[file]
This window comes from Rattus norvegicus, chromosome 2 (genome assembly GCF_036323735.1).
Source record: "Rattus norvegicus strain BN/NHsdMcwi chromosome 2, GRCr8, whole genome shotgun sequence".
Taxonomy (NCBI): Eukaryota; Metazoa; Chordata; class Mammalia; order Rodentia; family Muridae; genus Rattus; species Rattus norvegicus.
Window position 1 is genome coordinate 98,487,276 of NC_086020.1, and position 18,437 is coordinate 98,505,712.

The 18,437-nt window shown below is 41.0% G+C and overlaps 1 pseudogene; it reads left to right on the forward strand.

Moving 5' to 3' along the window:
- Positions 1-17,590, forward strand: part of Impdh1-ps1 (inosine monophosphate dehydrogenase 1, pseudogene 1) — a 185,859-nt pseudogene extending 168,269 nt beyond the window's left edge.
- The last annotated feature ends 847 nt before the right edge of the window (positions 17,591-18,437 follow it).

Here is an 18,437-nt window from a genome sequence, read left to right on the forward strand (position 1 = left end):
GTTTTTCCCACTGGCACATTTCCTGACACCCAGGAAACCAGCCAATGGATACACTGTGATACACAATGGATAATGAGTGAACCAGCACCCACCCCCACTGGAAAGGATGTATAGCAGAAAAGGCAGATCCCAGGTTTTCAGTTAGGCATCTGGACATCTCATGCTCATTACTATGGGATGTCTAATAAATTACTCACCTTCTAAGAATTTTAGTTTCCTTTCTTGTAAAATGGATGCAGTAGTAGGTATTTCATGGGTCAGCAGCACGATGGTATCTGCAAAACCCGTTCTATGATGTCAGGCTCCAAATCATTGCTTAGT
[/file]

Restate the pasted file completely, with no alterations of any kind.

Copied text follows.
This window comes from Rattus norvegicus, chromosome 2 (genome assembly GCF_036323735.1).
Source record: "Rattus norvegicus strain BN/NHsdMcwi chromosome 2, GRCr8, whole genome shotgun sequence".
Taxonomy (NCBI): Eukaryota; Metazoa; Chordata; class Mammalia; order Rodentia; family Muridae; genus Rattus; species Rattus norvegicus.
Window position 1 is genome coordinate 98,487,276 of NC_086020.1, and position 18,437 is coordinate 98,505,712.

The 18,437-nt window shown below is 41.0% G+C and overlaps 1 pseudogene; it reads left to right on the forward strand.

Moving 5' to 3' along the window:
- Positions 1-17,590, forward strand: part of Impdh1-ps1 (inosine monophosphate dehydrogenase 1, pseudogene 1) — a 185,859-nt pseudogene extending 168,269 nt beyond the window's left edge.
- The last annotated feature ends 847 nt before the right edge of the window (positions 17,591-18,437 follow it).

Here is an 18,437-nt window from a genome sequence, read left to right on the forward strand (position 1 = left end):
GTTTTTCCCACTGGCACATTTCCTGACACCCAGGAAACCAGCCAATGGATACACTGTGATACACAATGGATAATGAGTGAACCAGCACCCACCCCCACTGGAAAGGATGTATAGCAGAAAAGGCAGATCCCAGGTTTTCAGTTAGGCATCTGGACATCTCATGCTCATTACTATGGGATGTCTAATAAATTACTCACCTTCTAAGAATTTTAGTTTCCTTTCTTGTAAAATGGATGCAGTAGTAGGTATTTCATGGGTCAGCAGCACGATGGTATCTGCAAAACCCGTTCTATGATGTCAGGCTCCAAATCATTGCTTAGT